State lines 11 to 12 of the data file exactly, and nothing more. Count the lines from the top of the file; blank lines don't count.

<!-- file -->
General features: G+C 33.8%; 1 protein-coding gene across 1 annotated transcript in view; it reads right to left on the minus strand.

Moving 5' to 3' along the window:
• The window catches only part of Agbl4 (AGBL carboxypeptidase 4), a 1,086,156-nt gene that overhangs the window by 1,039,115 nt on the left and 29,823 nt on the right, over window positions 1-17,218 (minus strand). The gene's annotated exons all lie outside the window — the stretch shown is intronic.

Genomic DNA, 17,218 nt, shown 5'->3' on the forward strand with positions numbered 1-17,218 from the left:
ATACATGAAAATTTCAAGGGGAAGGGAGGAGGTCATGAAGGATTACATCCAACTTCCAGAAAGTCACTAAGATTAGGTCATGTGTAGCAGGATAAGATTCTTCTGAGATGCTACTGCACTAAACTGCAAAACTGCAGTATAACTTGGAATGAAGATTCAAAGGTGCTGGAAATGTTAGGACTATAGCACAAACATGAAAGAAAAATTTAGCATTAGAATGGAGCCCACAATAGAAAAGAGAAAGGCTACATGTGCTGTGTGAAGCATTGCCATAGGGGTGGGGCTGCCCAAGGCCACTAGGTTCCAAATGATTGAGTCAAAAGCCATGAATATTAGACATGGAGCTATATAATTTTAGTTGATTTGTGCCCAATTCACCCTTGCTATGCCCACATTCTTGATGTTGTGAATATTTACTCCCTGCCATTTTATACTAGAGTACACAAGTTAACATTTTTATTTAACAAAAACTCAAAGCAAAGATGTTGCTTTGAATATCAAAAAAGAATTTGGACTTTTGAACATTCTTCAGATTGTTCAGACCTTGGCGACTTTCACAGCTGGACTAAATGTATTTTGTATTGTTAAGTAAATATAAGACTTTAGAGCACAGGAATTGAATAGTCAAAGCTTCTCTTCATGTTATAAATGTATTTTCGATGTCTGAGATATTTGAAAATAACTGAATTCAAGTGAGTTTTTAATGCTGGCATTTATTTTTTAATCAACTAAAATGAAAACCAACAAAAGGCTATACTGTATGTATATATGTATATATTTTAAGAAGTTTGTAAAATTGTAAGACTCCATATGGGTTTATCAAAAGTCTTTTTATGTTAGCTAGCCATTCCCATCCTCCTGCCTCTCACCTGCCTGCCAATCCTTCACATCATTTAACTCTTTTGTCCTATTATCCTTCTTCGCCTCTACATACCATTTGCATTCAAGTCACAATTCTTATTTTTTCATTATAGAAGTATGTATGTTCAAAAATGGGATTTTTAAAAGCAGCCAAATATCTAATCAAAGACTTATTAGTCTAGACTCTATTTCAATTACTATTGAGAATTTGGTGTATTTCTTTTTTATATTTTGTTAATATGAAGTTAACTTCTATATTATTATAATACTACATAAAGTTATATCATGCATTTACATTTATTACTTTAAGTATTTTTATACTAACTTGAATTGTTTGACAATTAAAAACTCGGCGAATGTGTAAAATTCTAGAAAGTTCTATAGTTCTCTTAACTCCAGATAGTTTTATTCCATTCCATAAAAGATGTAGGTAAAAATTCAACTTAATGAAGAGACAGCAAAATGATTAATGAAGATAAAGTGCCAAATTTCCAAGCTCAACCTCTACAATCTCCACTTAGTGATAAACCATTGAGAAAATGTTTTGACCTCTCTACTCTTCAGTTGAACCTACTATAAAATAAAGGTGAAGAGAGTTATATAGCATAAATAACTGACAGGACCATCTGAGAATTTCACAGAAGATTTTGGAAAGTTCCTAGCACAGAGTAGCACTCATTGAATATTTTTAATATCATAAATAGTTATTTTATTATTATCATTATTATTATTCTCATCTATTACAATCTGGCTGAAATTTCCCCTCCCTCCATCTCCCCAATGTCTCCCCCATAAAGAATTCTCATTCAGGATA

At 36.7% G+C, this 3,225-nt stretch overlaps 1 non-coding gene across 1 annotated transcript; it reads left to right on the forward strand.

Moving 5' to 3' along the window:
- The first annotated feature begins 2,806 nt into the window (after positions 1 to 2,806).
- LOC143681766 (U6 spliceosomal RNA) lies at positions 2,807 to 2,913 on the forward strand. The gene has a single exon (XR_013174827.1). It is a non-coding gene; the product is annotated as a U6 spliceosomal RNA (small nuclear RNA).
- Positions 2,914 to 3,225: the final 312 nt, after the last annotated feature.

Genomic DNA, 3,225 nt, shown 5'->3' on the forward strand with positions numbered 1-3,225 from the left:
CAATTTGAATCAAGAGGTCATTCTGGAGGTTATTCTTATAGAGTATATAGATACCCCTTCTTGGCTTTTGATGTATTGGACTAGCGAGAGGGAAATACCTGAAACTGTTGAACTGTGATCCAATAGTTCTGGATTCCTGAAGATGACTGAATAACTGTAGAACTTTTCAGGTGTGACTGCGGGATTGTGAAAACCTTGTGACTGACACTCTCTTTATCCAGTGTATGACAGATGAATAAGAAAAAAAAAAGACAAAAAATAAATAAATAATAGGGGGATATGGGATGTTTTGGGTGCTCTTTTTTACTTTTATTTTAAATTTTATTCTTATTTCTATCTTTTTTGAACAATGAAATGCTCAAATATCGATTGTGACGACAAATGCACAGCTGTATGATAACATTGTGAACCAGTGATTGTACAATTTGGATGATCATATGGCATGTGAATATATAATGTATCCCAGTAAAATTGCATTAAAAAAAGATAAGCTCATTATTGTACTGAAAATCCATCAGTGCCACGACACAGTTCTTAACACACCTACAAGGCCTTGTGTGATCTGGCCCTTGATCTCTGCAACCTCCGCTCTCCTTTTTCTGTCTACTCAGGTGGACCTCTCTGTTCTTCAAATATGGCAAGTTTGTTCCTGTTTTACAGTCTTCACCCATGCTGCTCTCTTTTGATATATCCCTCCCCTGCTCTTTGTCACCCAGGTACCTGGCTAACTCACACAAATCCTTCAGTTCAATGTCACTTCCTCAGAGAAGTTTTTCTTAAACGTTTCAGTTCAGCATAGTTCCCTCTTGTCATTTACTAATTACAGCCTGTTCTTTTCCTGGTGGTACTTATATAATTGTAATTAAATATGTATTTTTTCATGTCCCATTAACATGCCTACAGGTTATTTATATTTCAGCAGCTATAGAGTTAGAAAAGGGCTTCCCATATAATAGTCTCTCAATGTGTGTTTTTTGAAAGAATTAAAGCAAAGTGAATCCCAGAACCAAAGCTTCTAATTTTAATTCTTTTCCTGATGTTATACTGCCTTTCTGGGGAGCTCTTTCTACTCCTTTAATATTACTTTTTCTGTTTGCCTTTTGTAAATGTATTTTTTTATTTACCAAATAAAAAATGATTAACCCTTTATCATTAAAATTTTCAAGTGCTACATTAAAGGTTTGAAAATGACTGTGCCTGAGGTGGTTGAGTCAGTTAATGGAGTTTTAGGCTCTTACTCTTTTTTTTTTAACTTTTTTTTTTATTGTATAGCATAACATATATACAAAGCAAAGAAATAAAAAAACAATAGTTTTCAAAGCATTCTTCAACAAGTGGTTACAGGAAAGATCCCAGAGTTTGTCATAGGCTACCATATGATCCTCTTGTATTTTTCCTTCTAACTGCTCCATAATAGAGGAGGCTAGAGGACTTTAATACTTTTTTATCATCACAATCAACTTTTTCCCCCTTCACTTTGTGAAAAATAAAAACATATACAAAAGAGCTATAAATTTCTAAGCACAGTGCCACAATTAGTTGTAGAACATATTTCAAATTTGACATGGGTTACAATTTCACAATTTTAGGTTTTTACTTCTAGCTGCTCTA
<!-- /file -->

Genomic DNA, 3,225 nt, shown 5'->3' on the forward strand with positions numbered 1-3,225 from the left:
CAATTTGAATCAAGAGGTCATTCTGGAGGTTATTCTTATAGAGTATATAGATACCCCTTCTTGGCTTTTGATGTATTGGACTAGCGAGAGGGAAATACCTGAAACTGTTGAACTGTGATCCAATAGTTCTGGATTCCTGAAGATGACTGAATAACTGTAGAACTTTTCAGGTGTGACTGCGGGATTGTGAAAACCTTGTGACTGACACTCTCTTTATCCAGTGTATGACAGATGAATAAGAAAAAAAAAAGACAAAAAATAAATAAATAATAGGGGGATATGGGATGTTTTGGGTGCTCTTTTTTACTTTTATTTTAAATTTTATTCTTATTTCTATCTTTTTTGAACAATGAAATGCTCAAATATCGATTGTGACGACAAATGCACAGCTGTATGATAACATTGTGAACCAGTGATTGTACAATTTGGATGATCATATGGCATGTGAATATATAATGTATCCCAGTAAAATTGCATTAAAAAAAGATAAGCTCATTATTGTACTGAAAATCCATCAGTGCCACGACACAGTTCTTAACACACCTACAAGGCCTTGTGTGATCTGGCCCTTGATCTCTGCAACCTCCGCTCTCCTTTTTCTGTCTACTCAGGTGGACCTCTCTGTTCTTCAAATATGGCAAGTTTGTTCCTGTTTTACAGTCTTCACCCATGCTGCTCTCTTTTGATATATCCCTCCCCTGCTCTTTGTCACCCAGGTACCTGGCTAACTCACACAAATCCTTCAGTTCAATGTCACTTCCTCAGAGAAGTTTTTCTTAAACGTTTCAGTTCAGCATAGTTCCCTCTTGTCATTTACTAATTACAGCCTGTTCTTTTCCTGGTGGTACTTATATAATTGTAATTAAATATGTATTTTTTCATGTCCCATTAACATGCCTACAGGTTATTTATATTTCAGCAGCTATAGAGTTAGAAAAGGGCTTCCCATATAATAGTCTCTCAATGTGTGTTTTTTGAAAGAATTAAAGCAAAGTGAATCCCAGAACCAAAGCTTCTAATTTTAATTCTTTTCCTGATGTTATACTGCCTTTCTGGGGAGCTCTTTCTACTCCTTTAATATTACTTTTTCTGTTTGCCTTTTGTAAATGTATTTTTTTATTTACCAAATAAAAAATGATTAACCCTTTATCATTAAAATTTTCAAGTGCTACATTAAAGGTTTGAAAATGACTGTGCCTGAGGTGGTTGAGTCAGTTAATGGAGTTTTAGGCTCTTACTCTTTTTTTTTTAACTTTTTTTTTTATTGTATAGCATAACATATATACAAAGCAAAGAAATAAAAAAACAATAGTTTTCAAAGCATTCTTCAACAAGTGGTTACAGGAAAGATCCCAGAGTTTGTCATAGGCTACCATATGATCCTCTTGTATTTTTCCTTCTAACTGCTCCATAATAGAGGAGGCTAGAGGACTTTAATACTTTTTTATCATCACAATCAACTTTTTCCCCCTTCACTTTGTGAAAAATAAAAACATATACAAAAGAGCTATAAATTTCTAAGCACAGTGCCACAATTAGTTGTAGAACATATTTCAAATTTGACATGGGTTACAATTTCACAATTTTAGGTTTTTACTTCTAGCTGCTCTA